Sharing history and sharing a common future….
Our interview with Kathryn Kish Sklar
was wonderful. Unexpectedly, we ended up talking for more than 3 hours (all on camera) and also had the opportunity to talk with her husband, Thomas Dublin
, a social historian with an interest in gender, race and ethnicity. Kathryn and Thomas were literally sitting between packed up boxes in their beautiful lakeside home in Pennsylvania. Inspite of this,t hey had the joyful calmness and generosity to make us feel at home and to make time for the interview as well as inviting us over an improvised dinner which could have gone into the late night if we would have not been worried about our 4 hour drive back home .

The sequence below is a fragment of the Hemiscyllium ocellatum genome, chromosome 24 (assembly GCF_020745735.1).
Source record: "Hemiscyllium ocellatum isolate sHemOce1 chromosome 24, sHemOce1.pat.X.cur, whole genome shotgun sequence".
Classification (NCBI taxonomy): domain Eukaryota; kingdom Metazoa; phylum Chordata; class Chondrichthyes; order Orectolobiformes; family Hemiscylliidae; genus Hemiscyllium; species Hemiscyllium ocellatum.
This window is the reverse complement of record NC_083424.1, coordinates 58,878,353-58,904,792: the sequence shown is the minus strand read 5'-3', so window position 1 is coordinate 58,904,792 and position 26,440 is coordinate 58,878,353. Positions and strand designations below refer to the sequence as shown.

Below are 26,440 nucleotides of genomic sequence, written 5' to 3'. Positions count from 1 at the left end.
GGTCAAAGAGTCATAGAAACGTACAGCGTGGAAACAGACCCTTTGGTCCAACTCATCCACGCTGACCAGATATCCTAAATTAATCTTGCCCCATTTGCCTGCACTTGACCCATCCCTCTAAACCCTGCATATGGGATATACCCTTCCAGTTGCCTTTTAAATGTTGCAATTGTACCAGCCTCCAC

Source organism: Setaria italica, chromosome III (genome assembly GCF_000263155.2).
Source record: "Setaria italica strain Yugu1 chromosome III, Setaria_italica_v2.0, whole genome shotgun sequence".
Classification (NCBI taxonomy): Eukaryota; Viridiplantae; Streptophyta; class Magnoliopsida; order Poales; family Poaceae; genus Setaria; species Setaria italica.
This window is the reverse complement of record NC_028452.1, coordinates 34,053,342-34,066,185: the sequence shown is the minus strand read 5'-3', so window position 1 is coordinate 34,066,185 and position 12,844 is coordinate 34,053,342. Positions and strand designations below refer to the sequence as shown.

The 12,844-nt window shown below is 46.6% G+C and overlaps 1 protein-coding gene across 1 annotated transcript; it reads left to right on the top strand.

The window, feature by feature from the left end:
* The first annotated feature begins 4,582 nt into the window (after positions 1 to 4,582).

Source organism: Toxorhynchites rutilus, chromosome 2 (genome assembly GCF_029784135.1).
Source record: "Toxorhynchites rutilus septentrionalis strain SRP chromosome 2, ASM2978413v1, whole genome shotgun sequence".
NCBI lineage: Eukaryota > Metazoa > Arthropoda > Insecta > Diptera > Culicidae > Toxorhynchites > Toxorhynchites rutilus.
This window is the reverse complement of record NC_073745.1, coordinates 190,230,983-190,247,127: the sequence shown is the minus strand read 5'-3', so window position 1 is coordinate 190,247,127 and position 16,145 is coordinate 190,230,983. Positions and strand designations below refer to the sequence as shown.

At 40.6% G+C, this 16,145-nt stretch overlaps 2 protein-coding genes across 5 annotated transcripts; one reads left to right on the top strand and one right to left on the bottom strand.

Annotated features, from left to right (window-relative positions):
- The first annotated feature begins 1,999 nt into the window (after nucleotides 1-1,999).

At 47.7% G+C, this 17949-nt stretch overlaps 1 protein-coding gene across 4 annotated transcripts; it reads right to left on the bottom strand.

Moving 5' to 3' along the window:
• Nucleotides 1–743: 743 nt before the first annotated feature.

Two important points to reflect: How learning about one’s history puts you in direct contact with shaping the future. It is important – as Kathryn Kish Sklar said – to study the development of time and learn about emergent patterns so that we know how to apply those patterns to create a better future. The other point to contemplate and go deeper in, was the emphasis Kathryn made on the collective aspect of any social movement – how in coming together for a higher purpose you become so strong, so powerful and so effective. And why is it that woman historians have one of the most powerful collective agendas and are very engaged in social change? Is it because in acknowledging a shared history, you also share the responsibility for a shared future?